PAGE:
Carter County behavioral health professionals are kicking off a new campaign aimed at improving community well-being with a community training event Friday. 

Dr. Doug Walker, the creator of the campaign, will provide an interactive training session entitled ‘Let’s Get Real: It’s OK to Not Be OK,’ from 8:30 a.m. to 3:30 p.m. at Lone Grove High School’s Gary Scott Center. Anyone can attend the event, which is free of charge, and lunch will be provided. 

The ‘How’s Your 5?’ campaign is designed to open up conversations between, family, friends and co-workers concerning work, love, play, sleep and eat, with a deeper dialogue than most are used to, said Ardmore Behavioral Health Collaborative Director Ashley Godwin. 

Godwin said Walker created the campaign to help communities come together through this shared language after an EF5 rated tornado struck the town of Joplin, Mo. in 2011. 

By building awareness and encouraging conversations, the campaign allows individuals to ‘check-in’ with each other in areas that support healthy living, mental wellness and resiliency, Godwin said. 

“‘How’s Your 5?’ is really about breaking down walls and barriers and stigmas for people needing help— making it okay to say, this person actually cares about me more than just ‘How are you?’,” Godwin said. 

In addition to Walker’s training, James Wallace, a mental health professional from Ft. Worth, Texas, and Lorenzo Lewis of Little Rock, Ark., who was born in prison and founded The Confession Project, will be speaking at the event.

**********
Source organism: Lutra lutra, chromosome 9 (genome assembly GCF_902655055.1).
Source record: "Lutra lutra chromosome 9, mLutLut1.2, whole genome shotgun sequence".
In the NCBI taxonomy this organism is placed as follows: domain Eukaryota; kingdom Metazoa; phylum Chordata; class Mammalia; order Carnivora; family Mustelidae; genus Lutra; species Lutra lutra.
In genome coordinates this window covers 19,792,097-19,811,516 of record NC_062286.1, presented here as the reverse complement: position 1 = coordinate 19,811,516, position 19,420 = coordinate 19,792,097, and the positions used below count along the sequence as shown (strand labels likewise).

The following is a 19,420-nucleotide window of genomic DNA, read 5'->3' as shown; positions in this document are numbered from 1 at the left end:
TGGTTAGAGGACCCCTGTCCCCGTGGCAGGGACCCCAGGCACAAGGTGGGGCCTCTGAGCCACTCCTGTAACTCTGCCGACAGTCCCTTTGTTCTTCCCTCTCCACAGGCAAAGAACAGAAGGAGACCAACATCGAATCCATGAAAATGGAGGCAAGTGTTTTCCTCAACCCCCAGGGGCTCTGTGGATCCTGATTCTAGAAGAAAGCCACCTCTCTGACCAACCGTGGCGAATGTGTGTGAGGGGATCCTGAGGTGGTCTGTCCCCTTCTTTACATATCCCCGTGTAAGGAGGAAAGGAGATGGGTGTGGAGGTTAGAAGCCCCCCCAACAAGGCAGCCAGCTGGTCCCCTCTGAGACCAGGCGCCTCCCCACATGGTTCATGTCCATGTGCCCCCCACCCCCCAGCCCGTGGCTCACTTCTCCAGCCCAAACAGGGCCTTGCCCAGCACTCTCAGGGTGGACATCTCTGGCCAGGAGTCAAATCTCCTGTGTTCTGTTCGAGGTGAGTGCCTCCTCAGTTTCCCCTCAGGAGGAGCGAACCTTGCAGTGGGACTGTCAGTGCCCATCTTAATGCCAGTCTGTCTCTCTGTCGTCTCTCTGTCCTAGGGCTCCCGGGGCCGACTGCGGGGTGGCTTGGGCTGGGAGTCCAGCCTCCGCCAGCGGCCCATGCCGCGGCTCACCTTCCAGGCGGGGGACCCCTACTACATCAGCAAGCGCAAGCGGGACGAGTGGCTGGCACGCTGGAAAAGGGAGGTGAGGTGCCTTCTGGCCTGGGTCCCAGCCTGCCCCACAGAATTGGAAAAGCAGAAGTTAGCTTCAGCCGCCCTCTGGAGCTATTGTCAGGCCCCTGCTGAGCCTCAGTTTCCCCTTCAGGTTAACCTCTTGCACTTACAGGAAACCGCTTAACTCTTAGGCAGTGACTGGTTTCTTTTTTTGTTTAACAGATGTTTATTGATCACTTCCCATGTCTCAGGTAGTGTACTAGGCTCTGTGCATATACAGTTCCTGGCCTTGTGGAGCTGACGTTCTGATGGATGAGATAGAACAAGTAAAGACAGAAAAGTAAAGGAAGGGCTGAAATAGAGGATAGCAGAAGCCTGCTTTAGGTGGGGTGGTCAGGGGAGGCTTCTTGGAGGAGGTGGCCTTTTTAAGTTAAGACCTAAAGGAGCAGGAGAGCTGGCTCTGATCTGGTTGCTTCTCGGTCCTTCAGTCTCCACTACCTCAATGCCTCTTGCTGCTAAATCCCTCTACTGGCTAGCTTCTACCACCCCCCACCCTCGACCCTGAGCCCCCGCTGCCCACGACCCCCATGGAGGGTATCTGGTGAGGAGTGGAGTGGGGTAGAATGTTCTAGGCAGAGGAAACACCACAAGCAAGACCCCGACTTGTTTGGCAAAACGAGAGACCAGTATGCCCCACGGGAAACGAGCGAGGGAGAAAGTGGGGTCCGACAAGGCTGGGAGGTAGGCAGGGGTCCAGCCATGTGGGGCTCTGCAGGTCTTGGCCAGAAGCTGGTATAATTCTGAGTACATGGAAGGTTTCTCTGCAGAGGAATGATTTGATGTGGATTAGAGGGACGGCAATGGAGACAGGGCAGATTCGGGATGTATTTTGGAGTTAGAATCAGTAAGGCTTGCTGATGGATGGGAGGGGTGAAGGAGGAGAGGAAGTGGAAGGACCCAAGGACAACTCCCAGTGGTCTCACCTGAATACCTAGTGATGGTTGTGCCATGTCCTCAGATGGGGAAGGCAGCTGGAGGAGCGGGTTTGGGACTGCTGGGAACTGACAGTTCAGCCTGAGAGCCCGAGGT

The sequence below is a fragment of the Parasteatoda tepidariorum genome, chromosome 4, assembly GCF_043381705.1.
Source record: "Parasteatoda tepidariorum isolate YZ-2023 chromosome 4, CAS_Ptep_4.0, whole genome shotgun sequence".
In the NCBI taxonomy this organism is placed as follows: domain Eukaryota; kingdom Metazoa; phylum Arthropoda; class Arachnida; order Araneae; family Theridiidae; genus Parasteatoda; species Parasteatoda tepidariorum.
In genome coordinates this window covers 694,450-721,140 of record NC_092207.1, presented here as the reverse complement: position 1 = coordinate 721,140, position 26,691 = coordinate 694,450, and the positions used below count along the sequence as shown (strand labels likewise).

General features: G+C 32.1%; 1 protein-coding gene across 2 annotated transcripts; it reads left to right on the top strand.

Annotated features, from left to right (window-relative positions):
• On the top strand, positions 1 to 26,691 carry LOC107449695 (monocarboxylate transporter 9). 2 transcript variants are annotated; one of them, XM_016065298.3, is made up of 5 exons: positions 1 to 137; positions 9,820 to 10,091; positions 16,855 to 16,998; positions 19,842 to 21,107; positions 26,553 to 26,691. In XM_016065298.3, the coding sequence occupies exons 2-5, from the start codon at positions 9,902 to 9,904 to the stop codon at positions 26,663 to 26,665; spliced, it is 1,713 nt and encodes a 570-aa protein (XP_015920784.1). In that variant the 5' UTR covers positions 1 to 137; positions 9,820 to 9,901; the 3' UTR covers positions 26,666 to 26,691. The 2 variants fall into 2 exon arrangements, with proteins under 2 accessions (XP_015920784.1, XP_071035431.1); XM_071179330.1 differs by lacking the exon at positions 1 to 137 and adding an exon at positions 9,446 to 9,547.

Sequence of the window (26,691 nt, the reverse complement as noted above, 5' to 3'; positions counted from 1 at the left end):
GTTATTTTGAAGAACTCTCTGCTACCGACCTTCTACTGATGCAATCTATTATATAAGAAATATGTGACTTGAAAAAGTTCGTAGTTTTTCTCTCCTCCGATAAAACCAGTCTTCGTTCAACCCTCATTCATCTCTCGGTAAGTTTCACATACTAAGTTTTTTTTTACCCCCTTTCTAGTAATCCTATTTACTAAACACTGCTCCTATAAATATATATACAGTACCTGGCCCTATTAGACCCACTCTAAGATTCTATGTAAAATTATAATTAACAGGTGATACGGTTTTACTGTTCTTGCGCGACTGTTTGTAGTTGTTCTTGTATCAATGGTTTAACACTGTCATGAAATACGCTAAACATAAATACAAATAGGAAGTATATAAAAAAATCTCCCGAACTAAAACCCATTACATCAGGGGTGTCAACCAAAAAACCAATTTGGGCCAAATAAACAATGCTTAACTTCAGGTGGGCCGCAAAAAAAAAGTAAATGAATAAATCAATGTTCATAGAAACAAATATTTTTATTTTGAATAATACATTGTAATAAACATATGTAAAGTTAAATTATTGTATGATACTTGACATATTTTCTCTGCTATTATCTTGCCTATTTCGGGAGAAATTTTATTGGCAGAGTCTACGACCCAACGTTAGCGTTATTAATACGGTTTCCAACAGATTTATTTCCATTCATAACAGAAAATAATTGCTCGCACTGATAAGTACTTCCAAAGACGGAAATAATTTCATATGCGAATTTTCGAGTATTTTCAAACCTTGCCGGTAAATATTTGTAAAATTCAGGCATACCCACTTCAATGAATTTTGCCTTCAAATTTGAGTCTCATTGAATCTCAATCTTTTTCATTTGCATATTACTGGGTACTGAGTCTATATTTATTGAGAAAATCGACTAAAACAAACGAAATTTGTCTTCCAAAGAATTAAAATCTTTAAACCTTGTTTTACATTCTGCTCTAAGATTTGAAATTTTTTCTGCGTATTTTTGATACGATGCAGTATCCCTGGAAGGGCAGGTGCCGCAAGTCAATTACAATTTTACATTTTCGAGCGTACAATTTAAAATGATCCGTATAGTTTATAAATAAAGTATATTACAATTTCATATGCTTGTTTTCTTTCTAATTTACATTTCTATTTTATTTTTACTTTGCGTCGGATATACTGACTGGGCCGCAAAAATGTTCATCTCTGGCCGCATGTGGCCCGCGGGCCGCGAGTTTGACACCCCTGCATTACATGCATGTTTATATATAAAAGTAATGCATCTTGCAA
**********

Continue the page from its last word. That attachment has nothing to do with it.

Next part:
Both Wallace and Lewis have struggled with their own mental health issues and found a way to overcome their diagnoses, Godwin said.

The Mercy Family Center is also picking up the campaign and around 26 personnel from several different community organizations, including Citizens Bank & Trust, Cross Timbers Hospice, Lone Grove Schools, Carter County Health Department and more will be attending a ‘train-the-trainer’ program on June 20 in preparation. 

Godwin said she has seen many positive changes in the Carter County community over the last few years with regards to behavioral health, and the goal of the campaign and related events is to continue thinking outside of the box to end associated stigmas. 

“It takes our entire community to be able to break the barriers for people accessing care and for people to be able to connect with each other,” Godwin said. “We have to be willing to let ourselves be a little bit vulnerable in order to make it okay for those who are really, truly in need of help— who might not otherwise reach out.”

To register for the event, visit or call Ashley Godwin at (580) 220-8722.